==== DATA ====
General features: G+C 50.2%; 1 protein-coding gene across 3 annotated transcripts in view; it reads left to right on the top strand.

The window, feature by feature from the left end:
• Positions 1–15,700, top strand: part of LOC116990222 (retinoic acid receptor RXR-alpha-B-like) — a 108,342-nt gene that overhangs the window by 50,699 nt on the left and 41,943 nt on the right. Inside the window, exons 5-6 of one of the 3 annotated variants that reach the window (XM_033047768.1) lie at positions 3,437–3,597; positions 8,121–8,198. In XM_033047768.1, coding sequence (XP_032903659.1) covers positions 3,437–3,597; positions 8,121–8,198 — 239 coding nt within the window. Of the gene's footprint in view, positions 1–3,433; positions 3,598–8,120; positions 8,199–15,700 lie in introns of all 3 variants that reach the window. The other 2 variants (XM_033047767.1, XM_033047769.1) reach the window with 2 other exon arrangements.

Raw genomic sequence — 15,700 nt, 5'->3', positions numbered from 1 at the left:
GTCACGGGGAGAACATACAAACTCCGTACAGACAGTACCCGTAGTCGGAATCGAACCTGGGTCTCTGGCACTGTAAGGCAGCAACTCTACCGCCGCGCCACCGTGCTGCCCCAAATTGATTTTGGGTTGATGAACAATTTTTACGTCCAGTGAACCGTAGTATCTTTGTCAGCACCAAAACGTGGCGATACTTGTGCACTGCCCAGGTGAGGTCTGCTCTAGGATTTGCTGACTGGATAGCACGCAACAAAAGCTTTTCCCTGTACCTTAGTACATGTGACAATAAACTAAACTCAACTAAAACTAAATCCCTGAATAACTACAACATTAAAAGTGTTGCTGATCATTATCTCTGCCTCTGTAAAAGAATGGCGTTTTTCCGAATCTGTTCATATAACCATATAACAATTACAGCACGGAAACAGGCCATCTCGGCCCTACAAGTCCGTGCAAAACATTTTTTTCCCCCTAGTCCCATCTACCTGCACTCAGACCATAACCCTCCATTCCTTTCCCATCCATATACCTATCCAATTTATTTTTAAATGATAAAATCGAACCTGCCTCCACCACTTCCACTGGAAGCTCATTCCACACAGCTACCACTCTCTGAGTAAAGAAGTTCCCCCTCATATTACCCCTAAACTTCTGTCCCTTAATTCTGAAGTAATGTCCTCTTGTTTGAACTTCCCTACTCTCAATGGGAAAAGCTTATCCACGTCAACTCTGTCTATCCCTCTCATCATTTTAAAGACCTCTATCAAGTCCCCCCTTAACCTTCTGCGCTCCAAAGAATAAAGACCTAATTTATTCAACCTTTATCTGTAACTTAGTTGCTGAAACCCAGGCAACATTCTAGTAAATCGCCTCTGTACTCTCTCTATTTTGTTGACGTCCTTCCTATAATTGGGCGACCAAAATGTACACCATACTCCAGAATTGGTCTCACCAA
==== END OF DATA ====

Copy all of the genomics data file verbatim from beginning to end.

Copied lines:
General features: G+C 50.2%; 1 protein-coding gene across 3 annotated transcripts in view; it reads left to right on the top strand.

The window, feature by feature from the left end:
• Positions 1–15,700, top strand: part of LOC116990222 (retinoic acid receptor RXR-alpha-B-like) — a 108,342-nt gene that overhangs the window by 50,699 nt on the left and 41,943 nt on the right. Inside the window, exons 5-6 of one of the 3 annotated variants that reach the window (XM_033047768.1) lie at positions 3,437–3,597; positions 8,121–8,198. In XM_033047768.1, coding sequence (XP_032903659.1) covers positions 3,437–3,597; positions 8,121–8,198 — 239 coding nt within the window. Of the gene's footprint in view, positions 1–3,433; positions 3,598–8,120; positions 8,199–15,700 lie in introns of all 3 variants that reach the window. The other 2 variants (XM_033047767.1, XM_033047769.1) reach the window with 2 other exon arrangements.

Raw genomic sequence — 15,700 nt, 5'->3', positions numbered from 1 at the left:
GTCACGGGGAGAACATACAAACTCCGTACAGACAGTACCCGTAGTCGGAATCGAACCTGGGTCTCTGGCACTGTAAGGCAGCAACTCTACCGCCGCGCCACCGTGCTGCCCCAAATTGATTTTGGGTTGATGAACAATTTTTACGTCCAGTGAACCGTAGTATCTTTGTCAGCACCAAAACGTGGCGATACTTGTGCACTGCCCAGGTGAGGTCTGCTCTAGGATTTGCTGACTGGATAGCACGCAACAAAAGCTTTTCCCTGTACCTTAGTACATGTGACAATAAACTAAACTCAACTAAAACTAAATCCCTGAATAACTACAACATTAAAAGTGTTGCTGATCATTATCTCTGCCTCTGTAAAAGAATGGCGTTTTTCCGAATCTGTTCATATAACCATATAACAATTACAGCACGGAAACAGGCCATCTCGGCCCTACAAGTCCGTGCAAAACATTTTTTTCCCCCTAGTCCCATCTACCTGCACTCAGACCATAACCCTCCATTCCTTTCCCATCCATATACCTATCCAATTTATTTTTAAATGATAAAATCGAACCTGCCTCCACCACTTCCACTGGAAGCTCATTCCACACAGCTACCACTCTCTGAGTAAAGAAGTTCCCCCTCATATTACCCCTAAACTTCTGTCCCTTAATTCTGAAGTAATGTCCTCTTGTTTGAACTTCCCTACTCTCAATGGGAAAAGCTTATCCACGTCAACTCTGTCTATCCCTCTCATCATTTTAAAGACCTCTATCAAGTCCCCCCTTAACCTTCTGCGCTCCAAAGAATAAAGACCTAATTTATTCAACCTTTATCTGTAACTTAGTTGCTGAAACCCAGGCAACATTCTAGTAAATCGCCTCTGTACTCTCTCTATTTTGTTGACGTCCTTCCTATAATTGGGCGACCAAAATGTACACCATACTCCAGAATTGGTCTCACCAA